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Regarding those unfortunate collisions between Alaska Railroad engines and moose, the event is way too common, especially in heavy snow years when the moose often end up on the tracks. According to this, hitting one or two per trip (probably between Anchorage and Fairbanks) is common:


"Question: How many moose were killed in a single day by one locomotive?

"Answer: 'An Alaska Railroad freight train on a run between Anchorage and Fairbanks hit and killed twenty-four moose in a single night. I've been here fourteen years and I can't remember anything like it," said Arnold Polancheck, assistant general manager of the railroad. "Normally you hit one or two on a trip.' (New York Times) "
 

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Incidentally, my Phase II model railroad line, when finally completed this next summer, will include plenty of (scale) moose because that layout features the mythical town of Cicely, Alaska from the early 90s television series "Northern Exposure." Those of you familiar with that series will recall that rather pathetic-looking moose used at the beginning of each episode.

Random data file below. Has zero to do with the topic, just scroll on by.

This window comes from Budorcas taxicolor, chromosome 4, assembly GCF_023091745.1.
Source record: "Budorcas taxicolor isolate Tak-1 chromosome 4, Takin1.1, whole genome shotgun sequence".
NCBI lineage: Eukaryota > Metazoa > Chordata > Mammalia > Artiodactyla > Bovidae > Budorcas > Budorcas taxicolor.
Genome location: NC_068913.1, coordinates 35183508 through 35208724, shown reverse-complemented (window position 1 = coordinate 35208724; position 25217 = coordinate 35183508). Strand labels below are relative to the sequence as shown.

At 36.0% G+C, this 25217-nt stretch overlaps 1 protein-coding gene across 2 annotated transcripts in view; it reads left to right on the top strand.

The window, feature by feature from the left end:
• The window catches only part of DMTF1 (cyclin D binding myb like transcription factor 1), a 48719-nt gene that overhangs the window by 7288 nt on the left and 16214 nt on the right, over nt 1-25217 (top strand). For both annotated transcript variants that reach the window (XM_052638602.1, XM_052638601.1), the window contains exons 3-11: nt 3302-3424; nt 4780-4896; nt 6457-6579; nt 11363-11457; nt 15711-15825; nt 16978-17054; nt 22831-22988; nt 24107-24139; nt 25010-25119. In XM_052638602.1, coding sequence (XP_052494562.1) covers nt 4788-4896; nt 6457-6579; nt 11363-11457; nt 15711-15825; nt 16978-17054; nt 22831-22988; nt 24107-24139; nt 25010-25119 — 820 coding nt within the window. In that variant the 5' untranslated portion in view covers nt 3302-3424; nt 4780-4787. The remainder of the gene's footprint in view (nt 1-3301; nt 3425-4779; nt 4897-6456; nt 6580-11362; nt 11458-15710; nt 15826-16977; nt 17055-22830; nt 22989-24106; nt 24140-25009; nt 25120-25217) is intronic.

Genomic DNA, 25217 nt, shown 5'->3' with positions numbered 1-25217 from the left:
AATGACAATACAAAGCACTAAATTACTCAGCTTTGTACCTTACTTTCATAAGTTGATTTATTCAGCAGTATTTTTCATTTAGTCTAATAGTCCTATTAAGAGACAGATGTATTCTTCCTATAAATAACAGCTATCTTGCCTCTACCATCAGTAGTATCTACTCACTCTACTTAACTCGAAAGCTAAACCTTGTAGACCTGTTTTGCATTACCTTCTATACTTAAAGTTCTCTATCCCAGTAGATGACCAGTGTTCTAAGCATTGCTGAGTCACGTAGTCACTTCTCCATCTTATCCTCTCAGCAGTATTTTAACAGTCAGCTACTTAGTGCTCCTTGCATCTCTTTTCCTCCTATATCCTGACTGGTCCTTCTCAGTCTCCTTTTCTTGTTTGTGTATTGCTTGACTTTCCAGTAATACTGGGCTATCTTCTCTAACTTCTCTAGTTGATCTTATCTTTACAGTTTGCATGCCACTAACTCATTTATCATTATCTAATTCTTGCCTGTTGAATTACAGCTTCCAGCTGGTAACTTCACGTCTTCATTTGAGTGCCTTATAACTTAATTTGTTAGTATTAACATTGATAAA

Most of these model moose will be concentrated around the model town site itself--as is the case with Anchorage, which is literally loaded with the creatures. The original Phase I CRNW Railway also has a number of model moose alongside the tracks in various places. Moose are an almost unavoidable part of everyday life in much of Alaska, but especially along the "Rail Belt."
 

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As a conductor, I have experienced alot of animal related incidents. The only two conclutions we have come to (engineers & me) is the sqeal or high pitch metal sound that the engine to track makes its like a sound barrier that the animals cannot cross. Or the previous stated.
 

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Prior to retirement I drove at night for a living. One year I hit 5 deer. Around here they hide in the brush at night waiting for cars to come along so they can see the icy winter road to cross. Every one of the 5 I hit was deer trying to cross the road in my headlights.